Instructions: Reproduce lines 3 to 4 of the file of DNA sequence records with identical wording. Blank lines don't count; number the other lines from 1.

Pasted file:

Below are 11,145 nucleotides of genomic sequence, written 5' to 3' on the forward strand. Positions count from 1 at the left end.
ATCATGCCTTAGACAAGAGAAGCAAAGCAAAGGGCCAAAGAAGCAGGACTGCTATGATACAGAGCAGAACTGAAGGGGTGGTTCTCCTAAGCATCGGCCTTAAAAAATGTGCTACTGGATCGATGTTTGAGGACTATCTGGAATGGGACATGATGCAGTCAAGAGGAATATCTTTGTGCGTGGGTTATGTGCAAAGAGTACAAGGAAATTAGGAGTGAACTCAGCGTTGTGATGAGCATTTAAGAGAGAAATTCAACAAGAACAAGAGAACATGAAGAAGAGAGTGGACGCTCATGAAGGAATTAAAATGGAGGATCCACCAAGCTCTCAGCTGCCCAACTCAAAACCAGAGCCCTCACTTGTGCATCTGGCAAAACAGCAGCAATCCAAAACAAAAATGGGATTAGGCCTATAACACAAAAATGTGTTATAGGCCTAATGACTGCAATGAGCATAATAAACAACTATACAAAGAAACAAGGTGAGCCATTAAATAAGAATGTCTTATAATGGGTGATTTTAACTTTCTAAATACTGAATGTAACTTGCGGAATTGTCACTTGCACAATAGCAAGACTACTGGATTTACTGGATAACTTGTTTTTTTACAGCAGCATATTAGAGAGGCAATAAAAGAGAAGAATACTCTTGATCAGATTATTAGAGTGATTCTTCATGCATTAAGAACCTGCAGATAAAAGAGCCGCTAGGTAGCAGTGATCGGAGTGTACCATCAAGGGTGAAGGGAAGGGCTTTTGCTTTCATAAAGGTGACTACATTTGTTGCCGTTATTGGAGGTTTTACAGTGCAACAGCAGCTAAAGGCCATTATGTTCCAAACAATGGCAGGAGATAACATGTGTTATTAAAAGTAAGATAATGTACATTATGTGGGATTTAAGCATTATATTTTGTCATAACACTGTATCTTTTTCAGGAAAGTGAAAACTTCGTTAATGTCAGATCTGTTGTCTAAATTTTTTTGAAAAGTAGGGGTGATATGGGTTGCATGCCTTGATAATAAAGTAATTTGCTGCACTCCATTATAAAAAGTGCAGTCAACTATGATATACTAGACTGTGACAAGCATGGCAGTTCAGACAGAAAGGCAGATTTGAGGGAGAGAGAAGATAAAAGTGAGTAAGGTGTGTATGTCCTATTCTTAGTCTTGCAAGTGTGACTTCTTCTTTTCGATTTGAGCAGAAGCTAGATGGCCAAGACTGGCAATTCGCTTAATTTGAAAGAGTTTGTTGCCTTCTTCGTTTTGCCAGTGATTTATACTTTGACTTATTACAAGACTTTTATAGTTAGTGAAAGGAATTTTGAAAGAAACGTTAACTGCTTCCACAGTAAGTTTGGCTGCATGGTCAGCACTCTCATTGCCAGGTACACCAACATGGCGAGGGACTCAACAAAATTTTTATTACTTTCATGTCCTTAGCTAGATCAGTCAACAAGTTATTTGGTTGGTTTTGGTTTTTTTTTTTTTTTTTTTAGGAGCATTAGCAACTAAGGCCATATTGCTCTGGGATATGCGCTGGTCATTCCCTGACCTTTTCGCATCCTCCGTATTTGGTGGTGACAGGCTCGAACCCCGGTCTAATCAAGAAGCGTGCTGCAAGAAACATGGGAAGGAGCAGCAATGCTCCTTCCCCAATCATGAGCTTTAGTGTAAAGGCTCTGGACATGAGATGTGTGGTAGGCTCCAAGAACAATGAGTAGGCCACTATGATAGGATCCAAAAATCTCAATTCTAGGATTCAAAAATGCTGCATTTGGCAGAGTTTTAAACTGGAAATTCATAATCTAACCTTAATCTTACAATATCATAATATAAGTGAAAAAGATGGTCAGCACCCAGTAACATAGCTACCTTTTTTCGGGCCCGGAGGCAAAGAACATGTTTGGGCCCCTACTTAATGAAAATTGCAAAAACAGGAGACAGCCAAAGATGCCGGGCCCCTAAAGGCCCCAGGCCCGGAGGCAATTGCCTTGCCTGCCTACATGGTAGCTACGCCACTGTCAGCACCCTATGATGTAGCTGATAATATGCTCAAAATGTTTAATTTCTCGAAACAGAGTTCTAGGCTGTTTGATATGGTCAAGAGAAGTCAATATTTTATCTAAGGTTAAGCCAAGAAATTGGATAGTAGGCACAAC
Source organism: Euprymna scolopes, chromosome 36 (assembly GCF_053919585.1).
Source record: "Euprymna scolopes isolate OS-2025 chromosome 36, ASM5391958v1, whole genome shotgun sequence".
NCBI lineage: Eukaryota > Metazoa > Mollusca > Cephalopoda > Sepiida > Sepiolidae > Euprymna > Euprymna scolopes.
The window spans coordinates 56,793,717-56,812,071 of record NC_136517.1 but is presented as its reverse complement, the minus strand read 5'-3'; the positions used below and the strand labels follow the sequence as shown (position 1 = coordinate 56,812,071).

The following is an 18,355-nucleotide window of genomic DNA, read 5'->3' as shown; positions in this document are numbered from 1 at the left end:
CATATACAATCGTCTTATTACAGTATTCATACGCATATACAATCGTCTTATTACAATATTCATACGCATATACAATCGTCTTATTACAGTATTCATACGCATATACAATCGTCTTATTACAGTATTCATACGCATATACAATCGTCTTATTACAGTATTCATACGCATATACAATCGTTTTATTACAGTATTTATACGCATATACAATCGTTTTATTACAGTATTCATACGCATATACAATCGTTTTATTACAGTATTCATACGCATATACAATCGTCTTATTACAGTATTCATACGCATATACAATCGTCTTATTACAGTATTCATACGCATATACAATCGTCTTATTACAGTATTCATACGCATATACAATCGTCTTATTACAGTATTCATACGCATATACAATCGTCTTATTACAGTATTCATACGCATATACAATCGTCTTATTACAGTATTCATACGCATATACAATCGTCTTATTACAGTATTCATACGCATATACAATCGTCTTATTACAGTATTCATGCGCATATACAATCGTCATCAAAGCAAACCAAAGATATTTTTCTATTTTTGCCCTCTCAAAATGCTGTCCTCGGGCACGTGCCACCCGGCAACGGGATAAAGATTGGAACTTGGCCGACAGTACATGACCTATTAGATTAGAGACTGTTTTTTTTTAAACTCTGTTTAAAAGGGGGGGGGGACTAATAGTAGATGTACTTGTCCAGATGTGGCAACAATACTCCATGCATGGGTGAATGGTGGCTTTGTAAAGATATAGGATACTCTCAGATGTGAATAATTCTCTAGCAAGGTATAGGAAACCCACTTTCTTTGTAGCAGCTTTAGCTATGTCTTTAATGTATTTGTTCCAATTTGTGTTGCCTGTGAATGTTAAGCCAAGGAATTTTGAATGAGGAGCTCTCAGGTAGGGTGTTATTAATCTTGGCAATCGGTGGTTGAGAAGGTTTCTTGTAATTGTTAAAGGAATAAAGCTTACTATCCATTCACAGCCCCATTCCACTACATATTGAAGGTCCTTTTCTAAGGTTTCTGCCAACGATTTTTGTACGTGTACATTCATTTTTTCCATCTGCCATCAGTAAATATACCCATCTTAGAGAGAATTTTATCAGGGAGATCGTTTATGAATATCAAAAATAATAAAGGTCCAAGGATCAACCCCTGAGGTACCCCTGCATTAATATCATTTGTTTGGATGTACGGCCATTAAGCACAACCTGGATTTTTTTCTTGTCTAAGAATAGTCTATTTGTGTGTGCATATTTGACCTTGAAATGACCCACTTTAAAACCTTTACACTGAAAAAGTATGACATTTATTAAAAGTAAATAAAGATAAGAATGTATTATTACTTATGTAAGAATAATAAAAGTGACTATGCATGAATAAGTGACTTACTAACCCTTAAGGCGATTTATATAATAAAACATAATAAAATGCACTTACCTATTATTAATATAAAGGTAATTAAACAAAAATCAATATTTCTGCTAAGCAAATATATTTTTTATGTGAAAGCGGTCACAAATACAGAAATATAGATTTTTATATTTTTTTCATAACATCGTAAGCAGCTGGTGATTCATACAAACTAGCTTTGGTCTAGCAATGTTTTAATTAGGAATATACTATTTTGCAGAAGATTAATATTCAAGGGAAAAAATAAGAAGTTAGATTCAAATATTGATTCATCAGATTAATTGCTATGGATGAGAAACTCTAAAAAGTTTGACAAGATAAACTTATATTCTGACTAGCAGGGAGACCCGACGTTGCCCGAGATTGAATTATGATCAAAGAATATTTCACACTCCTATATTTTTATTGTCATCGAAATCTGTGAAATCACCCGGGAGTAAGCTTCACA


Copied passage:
Source organism: Euprymna scolopes, chromosome 36 (assembly GCF_053919585.1).
Source record: "Euprymna scolopes isolate OS-2025 chromosome 36, ASM5391958v1, whole genome shotgun sequence".